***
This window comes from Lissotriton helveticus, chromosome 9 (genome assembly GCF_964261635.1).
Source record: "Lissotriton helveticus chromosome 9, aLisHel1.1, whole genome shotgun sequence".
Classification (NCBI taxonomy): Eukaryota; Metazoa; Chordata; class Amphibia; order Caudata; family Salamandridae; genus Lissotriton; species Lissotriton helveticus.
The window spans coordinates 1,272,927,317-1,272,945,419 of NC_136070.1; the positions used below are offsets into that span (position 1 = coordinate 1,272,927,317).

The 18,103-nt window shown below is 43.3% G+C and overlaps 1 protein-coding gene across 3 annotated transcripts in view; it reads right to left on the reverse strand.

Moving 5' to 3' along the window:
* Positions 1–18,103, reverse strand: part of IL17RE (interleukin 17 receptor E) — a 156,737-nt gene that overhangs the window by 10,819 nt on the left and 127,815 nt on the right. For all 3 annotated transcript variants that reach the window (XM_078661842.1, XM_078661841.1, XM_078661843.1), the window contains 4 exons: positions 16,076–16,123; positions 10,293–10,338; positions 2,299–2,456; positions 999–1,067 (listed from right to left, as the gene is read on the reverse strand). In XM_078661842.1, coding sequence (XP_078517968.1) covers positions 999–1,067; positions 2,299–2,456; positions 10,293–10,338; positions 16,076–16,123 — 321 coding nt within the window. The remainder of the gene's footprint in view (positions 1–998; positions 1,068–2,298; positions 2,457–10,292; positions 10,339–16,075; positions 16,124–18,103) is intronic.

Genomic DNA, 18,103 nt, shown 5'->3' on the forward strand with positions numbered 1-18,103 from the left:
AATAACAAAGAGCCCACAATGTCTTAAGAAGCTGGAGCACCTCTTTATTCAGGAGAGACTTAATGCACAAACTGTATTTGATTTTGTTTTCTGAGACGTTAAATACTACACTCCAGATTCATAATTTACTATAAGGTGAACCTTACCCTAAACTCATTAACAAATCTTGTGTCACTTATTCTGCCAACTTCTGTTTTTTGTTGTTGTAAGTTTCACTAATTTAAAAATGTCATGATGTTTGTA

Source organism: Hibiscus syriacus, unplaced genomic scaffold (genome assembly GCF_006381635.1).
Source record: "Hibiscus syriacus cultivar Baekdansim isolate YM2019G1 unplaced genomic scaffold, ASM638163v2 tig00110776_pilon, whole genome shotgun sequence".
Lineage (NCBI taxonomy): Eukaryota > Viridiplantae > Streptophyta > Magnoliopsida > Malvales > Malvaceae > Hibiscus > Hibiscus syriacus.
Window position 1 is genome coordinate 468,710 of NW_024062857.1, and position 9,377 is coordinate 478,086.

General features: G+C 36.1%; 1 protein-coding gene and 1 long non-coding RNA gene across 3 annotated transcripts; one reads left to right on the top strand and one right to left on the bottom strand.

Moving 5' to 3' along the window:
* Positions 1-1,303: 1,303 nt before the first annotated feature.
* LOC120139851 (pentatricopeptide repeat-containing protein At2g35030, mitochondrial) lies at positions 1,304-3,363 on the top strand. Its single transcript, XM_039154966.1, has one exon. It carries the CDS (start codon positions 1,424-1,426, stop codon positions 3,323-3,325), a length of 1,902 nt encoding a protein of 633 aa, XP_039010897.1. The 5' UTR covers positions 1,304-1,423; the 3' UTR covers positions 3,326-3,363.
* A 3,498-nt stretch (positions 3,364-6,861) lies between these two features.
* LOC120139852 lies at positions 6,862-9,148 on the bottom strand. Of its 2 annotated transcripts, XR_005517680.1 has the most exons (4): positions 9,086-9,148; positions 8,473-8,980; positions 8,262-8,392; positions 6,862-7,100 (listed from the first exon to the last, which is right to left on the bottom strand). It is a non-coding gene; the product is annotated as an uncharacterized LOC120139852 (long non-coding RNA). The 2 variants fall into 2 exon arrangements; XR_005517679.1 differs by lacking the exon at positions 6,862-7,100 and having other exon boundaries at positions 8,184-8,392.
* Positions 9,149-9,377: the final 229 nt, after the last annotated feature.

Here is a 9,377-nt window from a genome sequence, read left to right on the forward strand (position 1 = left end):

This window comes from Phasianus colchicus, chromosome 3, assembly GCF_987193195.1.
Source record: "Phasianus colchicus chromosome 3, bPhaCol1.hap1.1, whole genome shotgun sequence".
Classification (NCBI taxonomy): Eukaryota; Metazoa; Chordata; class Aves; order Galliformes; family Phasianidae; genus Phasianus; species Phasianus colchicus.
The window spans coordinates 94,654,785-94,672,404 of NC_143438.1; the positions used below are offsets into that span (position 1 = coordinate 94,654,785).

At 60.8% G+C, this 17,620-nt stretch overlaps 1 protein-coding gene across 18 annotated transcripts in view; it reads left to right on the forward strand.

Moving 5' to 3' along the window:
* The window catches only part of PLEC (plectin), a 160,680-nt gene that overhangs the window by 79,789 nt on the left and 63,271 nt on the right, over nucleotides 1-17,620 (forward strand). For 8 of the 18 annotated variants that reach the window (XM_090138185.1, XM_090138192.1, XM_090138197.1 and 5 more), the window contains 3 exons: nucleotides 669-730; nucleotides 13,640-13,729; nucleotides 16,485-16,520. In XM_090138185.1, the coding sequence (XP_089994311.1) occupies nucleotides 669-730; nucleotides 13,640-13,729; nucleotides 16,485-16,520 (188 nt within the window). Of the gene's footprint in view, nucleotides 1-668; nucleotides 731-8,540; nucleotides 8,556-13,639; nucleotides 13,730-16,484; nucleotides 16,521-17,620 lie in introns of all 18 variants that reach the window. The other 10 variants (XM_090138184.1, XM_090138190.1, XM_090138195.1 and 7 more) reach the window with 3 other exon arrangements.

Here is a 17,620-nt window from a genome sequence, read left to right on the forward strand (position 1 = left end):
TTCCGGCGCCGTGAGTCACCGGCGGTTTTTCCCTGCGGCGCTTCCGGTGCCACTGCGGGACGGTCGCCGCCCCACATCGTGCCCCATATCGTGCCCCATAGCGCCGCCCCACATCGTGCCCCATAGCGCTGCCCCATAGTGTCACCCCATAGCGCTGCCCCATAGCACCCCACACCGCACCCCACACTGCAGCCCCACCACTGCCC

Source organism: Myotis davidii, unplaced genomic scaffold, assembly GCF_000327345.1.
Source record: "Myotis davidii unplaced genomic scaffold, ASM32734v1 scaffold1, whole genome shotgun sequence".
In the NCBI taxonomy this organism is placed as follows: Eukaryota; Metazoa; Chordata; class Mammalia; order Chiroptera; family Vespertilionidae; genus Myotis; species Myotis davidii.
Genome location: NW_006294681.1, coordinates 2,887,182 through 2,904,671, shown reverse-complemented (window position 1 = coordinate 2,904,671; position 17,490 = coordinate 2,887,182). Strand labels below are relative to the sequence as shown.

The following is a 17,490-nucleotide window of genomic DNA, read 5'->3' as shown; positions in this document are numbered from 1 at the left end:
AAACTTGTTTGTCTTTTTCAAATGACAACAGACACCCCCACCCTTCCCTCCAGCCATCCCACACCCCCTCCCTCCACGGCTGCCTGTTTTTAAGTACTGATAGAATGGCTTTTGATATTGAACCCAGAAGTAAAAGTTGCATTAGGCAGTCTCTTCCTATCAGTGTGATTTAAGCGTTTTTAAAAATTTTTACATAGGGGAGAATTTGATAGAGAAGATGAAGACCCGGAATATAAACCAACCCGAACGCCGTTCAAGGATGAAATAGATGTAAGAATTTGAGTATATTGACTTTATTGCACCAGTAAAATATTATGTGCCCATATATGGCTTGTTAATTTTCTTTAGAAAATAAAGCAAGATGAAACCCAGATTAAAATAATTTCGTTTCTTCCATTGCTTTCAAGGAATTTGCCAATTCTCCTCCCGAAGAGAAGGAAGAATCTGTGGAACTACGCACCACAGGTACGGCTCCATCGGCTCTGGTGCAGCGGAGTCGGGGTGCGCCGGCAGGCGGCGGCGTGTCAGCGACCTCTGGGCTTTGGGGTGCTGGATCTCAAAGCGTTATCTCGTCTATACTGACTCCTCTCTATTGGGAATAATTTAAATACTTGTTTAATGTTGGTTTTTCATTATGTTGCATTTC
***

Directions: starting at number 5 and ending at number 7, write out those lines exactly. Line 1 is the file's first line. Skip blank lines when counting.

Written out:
The 18,103-nt window shown below is 43.3% G+C and overlaps 1 protein-coding gene across 3 annotated transcripts in view; it reads right to left on the reverse strand.

Moving 5' to 3' along the window:
* Positions 1–18,103, reverse strand: part of IL17RE (interleukin 17 receptor E) — a 156,737-nt gene that overhangs the window by 10,819 nt on the left and 127,815 nt on the right. For all 3 annotated transcript variants that reach the window (XM_078661842.1, XM_078661841.1, XM_078661843.1), the window contains 4 exons: positions 16,076–16,123; positions 10,293–10,338; positions 2,299–2,456; positions 999–1,067 (listed from right to left, as the gene is read on the reverse strand). In XM_078661842.1, coding sequence (XP_078517968.1) covers positions 999–1,067; positions 2,299–2,456; positions 10,293–10,338; positions 16,076–16,123 — 321 coding nt within the window. The remainder of the gene's footprint in view (positions 1–998; positions 1,068–2,298; positions 2,457–10,292; positions 10,339–16,075; positions 16,124–18,103) is intronic.